I thought this was their big record until I listened to it. It was still (sadly) a pretty big record, but the big hits I was expecting are not here. That means I don’t know these songs. But that doesn’t make it any better.
Let’s go through this from beginning to end:
First, the songs are 1990s generic post grunge – derived from the least interesting moments on Ten and Superunknown as filtered through Collective Soul and Live. I want to say they wouldn’t be so bad with better lyrics but that’s not true as these are some generic riffs, some of which really do not stand up on their own. I mean, maybe if you’ve never heard alternative rock before, some of these riffs would sound original… (I mean at least they don’t all sound like “Release,” like their later singles do.)
As to those lyrics, well, like so many post grunge lyricists, Stapp seems to have missed the point entirely. He heard people singing about their own problems and he thought he could do that too! But none of the “grunge” lyricists were ever so navel-gazing as Stapp is here and Stapp seems to have decided that the narrative and poetic devices used by people like Cobain, Vedder, Cornell and others are not necessary. Instead, Stapp presents his own mundane, uninteresting struggle with his spirituality, which he articulates on the level of a teenage boy who thinks he’s more profound than you, with basically outright, no-frills confession. I mean, maybe, at 15, I might have found something to relate to here (though I was already no longer a Christian, so probably not) but it’s hard to think I could find something in the lyrics, especially given how generic the music behind them is. (It’s a balance, right? Sometimes you can excuse weak lyrics when the songs are great and sometimes you can excuse a weak melody or riff because the lyrics are brilliant)
Let’s get to the performances:
It’s impossible to ignore Stapp’s Vedder worship. Why Vedder? Whatever you might think of Eddie Vedder, it’s not his fault that a whole bunch of mediocre singers in the mid 90s decided to copy him. I think it’s just that Vedder’s voice is more apable than, say, Cornell’s (Cornell being a way better singer). I think Vedder’s range is just more accessible for the average wannabe rock star circa 1995. Stapp et al. don’t seem to realize that copying someone outright is not how you should sing.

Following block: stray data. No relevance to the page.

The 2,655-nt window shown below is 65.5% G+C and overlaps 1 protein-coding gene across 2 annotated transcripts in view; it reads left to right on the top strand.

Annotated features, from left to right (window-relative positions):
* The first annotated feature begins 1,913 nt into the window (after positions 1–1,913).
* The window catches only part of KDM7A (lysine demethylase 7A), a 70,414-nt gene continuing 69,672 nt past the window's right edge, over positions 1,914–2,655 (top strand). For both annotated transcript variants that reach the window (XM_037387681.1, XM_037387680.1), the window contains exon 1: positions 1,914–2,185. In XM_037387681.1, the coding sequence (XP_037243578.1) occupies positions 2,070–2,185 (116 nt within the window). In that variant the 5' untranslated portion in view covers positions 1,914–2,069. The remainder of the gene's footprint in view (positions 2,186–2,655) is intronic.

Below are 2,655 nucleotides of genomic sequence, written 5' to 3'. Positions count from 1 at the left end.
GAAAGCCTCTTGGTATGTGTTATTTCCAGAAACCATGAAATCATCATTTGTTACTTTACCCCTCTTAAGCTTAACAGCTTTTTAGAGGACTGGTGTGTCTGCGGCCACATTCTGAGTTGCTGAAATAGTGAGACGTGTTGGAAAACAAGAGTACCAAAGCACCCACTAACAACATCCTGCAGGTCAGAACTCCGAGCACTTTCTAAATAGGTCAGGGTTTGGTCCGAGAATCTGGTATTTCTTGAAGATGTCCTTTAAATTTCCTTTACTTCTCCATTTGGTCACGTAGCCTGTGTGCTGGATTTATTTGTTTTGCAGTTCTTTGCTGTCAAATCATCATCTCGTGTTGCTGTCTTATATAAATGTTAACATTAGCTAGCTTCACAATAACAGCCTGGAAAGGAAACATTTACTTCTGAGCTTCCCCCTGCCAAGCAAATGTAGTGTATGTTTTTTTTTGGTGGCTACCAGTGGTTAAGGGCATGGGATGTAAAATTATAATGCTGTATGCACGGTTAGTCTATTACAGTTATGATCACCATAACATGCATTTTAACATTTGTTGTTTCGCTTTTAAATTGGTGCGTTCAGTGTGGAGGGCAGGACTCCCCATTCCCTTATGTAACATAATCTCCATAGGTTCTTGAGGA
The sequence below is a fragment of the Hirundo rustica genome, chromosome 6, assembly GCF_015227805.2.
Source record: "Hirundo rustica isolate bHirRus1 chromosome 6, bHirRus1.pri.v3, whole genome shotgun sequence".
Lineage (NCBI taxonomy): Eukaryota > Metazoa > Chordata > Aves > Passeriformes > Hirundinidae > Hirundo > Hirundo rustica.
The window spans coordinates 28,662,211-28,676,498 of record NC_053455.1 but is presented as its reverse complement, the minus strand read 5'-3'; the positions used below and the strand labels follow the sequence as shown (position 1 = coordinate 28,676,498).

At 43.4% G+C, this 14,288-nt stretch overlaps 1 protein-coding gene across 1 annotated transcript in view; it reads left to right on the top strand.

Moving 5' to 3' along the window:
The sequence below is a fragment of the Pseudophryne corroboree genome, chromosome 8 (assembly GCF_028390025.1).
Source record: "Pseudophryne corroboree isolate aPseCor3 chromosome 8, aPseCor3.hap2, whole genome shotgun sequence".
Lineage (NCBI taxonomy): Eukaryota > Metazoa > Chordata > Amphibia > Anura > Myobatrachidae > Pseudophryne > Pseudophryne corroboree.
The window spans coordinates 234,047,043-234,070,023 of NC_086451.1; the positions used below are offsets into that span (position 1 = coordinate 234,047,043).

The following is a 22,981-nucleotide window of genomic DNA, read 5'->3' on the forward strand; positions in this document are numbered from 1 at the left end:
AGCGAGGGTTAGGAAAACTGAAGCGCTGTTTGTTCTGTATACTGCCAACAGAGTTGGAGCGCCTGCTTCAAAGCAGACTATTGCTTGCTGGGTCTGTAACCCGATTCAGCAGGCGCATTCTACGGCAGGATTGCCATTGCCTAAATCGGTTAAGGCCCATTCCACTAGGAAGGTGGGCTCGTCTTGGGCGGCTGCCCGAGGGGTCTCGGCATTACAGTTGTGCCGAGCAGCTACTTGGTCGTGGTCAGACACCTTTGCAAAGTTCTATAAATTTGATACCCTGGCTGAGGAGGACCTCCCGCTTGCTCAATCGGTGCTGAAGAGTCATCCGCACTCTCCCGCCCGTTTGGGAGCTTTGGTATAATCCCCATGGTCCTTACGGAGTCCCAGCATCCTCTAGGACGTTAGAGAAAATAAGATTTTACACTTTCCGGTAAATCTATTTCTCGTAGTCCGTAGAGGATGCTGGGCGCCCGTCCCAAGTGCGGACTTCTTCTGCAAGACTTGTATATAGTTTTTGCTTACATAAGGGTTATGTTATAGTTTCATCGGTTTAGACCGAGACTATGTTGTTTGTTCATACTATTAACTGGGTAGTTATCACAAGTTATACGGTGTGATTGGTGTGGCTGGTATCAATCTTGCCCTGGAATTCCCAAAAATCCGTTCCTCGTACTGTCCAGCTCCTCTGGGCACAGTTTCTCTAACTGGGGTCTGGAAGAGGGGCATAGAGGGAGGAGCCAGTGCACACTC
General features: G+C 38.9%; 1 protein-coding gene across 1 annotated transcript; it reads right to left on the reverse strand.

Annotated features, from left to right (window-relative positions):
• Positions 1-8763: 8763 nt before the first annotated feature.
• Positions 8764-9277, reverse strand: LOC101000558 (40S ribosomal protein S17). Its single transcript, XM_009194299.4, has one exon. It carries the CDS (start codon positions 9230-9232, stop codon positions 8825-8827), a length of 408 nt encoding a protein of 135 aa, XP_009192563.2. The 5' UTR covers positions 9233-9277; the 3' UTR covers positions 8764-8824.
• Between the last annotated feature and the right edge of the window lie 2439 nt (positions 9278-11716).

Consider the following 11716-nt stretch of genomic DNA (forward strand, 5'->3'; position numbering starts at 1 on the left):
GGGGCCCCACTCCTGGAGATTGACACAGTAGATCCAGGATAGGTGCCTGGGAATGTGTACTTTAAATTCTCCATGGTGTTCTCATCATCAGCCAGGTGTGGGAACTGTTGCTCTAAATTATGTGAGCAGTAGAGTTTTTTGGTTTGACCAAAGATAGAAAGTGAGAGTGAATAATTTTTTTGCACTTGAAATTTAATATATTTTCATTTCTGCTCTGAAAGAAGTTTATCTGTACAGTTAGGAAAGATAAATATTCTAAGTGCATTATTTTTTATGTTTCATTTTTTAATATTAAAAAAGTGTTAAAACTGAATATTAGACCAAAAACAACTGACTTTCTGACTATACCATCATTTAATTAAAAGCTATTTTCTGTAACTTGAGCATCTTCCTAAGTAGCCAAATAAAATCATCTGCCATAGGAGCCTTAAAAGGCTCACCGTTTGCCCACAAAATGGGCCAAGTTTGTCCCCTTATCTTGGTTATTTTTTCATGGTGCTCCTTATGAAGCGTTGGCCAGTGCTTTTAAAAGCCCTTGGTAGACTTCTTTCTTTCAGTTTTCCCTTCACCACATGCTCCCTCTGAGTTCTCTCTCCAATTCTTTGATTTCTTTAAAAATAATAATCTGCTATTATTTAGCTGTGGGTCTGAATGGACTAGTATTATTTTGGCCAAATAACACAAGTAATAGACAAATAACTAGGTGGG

The band behind Stapp seems to be trying to channel a less funky, less classic rockish Pearl Jam circa Ten as performed by a Metallica cover band inspired solely by The Black Album and Metallica’s subsequent dalliances with grunge. So much of what they do sounds like 1991, albeit bad. Everything’s neutered and safe – they’re loud but just not quite Metallica loud and they rock but not weirdly enough to be mistaken for any of the Seattle bands.
Then there’s the production. Certainly one of the things that is appealing about a band like Pearl Jam, or one of their contemporaries, was the uncommercial risks they took when presenting what was otherwise pretty accessible rock music. Even the poorly produced Pearl Jam records are at least idiosyncratic. Not so this record, which sounds fine, I guess (though it sounds a lot like 1991, as I’ve said), but which also has no warts. Weren’t the warts sort of the point of grunge?
This is a band with boring, generic songs, shitty (pseudo-profound) lyrics, and singer who does not know he sounds so much like Eddie Vedder that he should be in an SNL skit. The band has taken the least interesting aspects of the music they liked and reproduced it without any kind of personality or idiosyncrasy. They are, in many ways, the negation of alternative rock – everything about alternative rock that was good, they copied, made terrible, and made a shit load of money off.
Is there anything at all about this that is redeeming?